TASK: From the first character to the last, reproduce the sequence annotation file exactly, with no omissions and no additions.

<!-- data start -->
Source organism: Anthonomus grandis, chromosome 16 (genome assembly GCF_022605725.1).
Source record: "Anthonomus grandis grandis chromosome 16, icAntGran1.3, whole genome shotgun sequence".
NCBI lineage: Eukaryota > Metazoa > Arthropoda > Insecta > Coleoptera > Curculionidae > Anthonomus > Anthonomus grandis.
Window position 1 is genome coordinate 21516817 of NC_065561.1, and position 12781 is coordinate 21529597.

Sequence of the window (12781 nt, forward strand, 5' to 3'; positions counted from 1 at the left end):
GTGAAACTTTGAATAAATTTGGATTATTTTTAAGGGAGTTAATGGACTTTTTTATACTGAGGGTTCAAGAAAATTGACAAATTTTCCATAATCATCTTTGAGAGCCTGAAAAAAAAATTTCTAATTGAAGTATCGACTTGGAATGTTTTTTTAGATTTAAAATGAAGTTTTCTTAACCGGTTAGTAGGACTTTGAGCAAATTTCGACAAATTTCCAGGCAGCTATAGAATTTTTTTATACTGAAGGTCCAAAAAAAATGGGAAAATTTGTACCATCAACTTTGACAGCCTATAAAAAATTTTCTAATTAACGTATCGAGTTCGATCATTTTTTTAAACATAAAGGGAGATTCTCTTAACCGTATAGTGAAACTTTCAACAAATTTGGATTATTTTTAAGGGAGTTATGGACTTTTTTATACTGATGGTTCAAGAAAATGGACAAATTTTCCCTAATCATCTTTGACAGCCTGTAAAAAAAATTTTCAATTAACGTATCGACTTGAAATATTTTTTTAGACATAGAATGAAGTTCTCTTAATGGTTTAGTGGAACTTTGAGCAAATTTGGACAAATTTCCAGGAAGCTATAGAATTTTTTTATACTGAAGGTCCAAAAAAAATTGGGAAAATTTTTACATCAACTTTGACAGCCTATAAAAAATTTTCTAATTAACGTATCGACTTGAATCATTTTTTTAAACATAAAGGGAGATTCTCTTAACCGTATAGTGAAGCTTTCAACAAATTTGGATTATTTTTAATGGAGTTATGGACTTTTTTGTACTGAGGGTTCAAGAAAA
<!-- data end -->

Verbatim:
Source organism: Anthonomus grandis, chromosome 16 (genome assembly GCF_022605725.1).
Source record: "Anthonomus grandis grandis chromosome 16, icAntGran1.3, whole genome shotgun sequence".
NCBI lineage: Eukaryota > Metazoa > Arthropoda > Insecta > Coleoptera > Curculionidae > Anthonomus > Anthonomus grandis.
Window position 1 is genome coordinate 21516817 of NC_065561.1, and position 12781 is coordinate 21529597.

Sequence of the window (12781 nt, forward strand, 5' to 3'; positions counted from 1 at the left end):
GTGAAACTTTGAATAAATTTGGATTATTTTTAAGGGAGTTAATGGACTTTTTTATACTGAGGGTTCAAGAAAATTGACAAATTTTCCATAATCATCTTTGAGAGCCTGAAAAAAAAATTTCTAATTGAAGTATCGACTTGGAATGTTTTTTTAGATTTAAAATGAAGTTTTCTTAACCGGTTAGTAGGACTTTGAGCAAATTTCGACAAATTTCCAGGCAGCTATAGAATTTTTTTATACTGAAGGTCCAAAAAAAATGGGAAAATTTGTACCATCAACTTTGACAGCCTATAAAAAATTTTCTAATTAACGTATCGAGTTCGATCATTTTTTTAAACATAAAGGGAGATTCTCTTAACCGTATAGTGAAACTTTCAACAAATTTGGATTATTTTTAAGGGAGTTATGGACTTTTTTATACTGATGGTTCAAGAAAATGGACAAATTTTCCCTAATCATCTTTGACAGCCTGTAAAAAAAATTTTCAATTAACGTATCGACTTGAAATATTTTTTTAGACATAGAATGAAGTTCTCTTAATGGTTTAGTGGAACTTTGAGCAAATTTGGACAAATTTCCAGGAAGCTATAGAATTTTTTTATACTGAAGGTCCAAAAAAAATTGGGAAAATTTTTACATCAACTTTGACAGCCTATAAAAAATTTTCTAATTAACGTATCGACTTGAATCATTTTTTTAAACATAAAGGGAGATTCTCTTAACCGTATAGTGAAGCTTTCAACAAATTTGGATTATTTTTAATGGAGTTATGGACTTTTTTGTACTGAGGGTTCAAGAAAA